Today’s Supreme Court decision in Citizen’s United v.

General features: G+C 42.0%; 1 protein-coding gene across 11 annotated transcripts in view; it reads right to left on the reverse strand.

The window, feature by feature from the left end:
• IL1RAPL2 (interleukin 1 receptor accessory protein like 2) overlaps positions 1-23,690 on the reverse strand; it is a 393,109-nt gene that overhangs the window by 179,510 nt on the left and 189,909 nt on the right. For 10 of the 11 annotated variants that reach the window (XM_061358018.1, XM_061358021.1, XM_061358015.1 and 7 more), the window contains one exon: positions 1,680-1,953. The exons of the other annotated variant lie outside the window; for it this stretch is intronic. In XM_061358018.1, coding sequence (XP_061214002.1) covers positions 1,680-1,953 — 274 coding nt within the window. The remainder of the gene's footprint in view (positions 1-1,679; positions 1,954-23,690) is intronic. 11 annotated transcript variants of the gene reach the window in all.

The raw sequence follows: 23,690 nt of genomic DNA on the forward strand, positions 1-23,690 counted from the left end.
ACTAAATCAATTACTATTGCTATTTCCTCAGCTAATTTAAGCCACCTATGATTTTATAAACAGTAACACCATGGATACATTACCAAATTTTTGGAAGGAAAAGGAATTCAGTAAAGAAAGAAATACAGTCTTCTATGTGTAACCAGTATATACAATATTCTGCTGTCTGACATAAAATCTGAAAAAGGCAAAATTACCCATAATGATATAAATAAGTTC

Today’s Supreme Court decision in Citizen’s United v. Federal Election Commission is delighting most political consultants—at least from a business perspective. The ruling, which overturns longstanding limits on corporate money in elections, will likely be a major boon for the industry, with campaign spending expected to soar.The biggest winners in the short-term: media consultants. And the most visible impact for 2010: more political ads than anyone knows what to do with.“It’s going to be like the Wild West,” says Tom Edmonds, president of the Republican media firm Edmonds and Associates. “We’re back to pre-Watergate times now when it comes to campaign finance law.”Edmonds calls the ruling a win for free speech but says the ultimate impact on the industry will take a bit longer to sort itself out. Partners at his firm are reading and digesting the Court’s ruling as quickly as they can and already talking to clients to “get a handle on what the best way to deal with it is.”While the ruling lifts the ban on corporate and union money, direct contributions to candidates from those interests are still barred. That means the soft money will either flow freely to third party groups to spend, or corporate entities will simply spend the money on their own ads. Either way, millions of dollars more will make it into the pockets of the consultants who produce political communications.Still, it’s not entirely good news for media consultants says Democratic media strategist Tad Devine. “Our efforts to communicate with voters could actually be substantially undermined by having so much corporate money thrown into elections at the final hour in completely uncontrollable ways,” Devine says.A senior strategist for Sen. John Kerry’s presidential campaign in 2004, Devine recalls the havoc caused by third party groups running ads in an attempt to help the Kerry campaign. “The intentions were good,” says Devine. “But the effect of that advertising was to undermine our strategic course in the campaign.” The real winners on the media side might be those consultants who focus more on corporate and issue advertising. “For those who work with aggressive advocacy groups on either side of the aisle, it’s a big boon to business,” says Kimberly Scott, a Democratic fundraiser who has worked closely with the labor movement for years.But politically, she says, the decision is really a boost to the GOP. “While it frees up labor as well as corporate dollars,” says Scott, “Republicans will ultimately benefit, and we will need to raise more to compete on the same level.” Unions, she says, simply don’t have the resources to compete dollar-for-dollar with corporate interests.(A handful of Democrats in Congress are apoplectic about Thursday’s ruling. Sen. Charles Schumer (D-N.Y.) calls it “un-American,” and is pledging to hold hearings on the decision in the coming weeks.)Another likely impact—with more TV ads comes more clutter on the airwaves. That’s a potential problem for campaigns already struggling to figure out how to reach fragmented audiences. “I think it’s going to make it much more difficult for candidates to actually get their message out,” says Tim Kay, director of political strategy at National Cable Communications, an industry group. “That’s going to be especially true in those last few weeks when point levels are so high on television.”Only time will tell how far reaching the implications of the Court’s decision will be for the political consulting community, but sort-term changes will become clearer as the next campaign cycle builds. One prominent Democratic consultant described the likely impact as a chain reaction of sorts across the consulting industry. “This changes the game for everyone in one way or another,” he says. “But I wouldn’t be so quick to say that it’s good for everyone.”“It does throw a lot of unknowns on the table in terms of how it impacts business as usual,” says Tom Edmonds. “It’s going to make 2010 a very interesting year that’s for sure.”Shane D’Aprile is the senior editor of Politics magazine.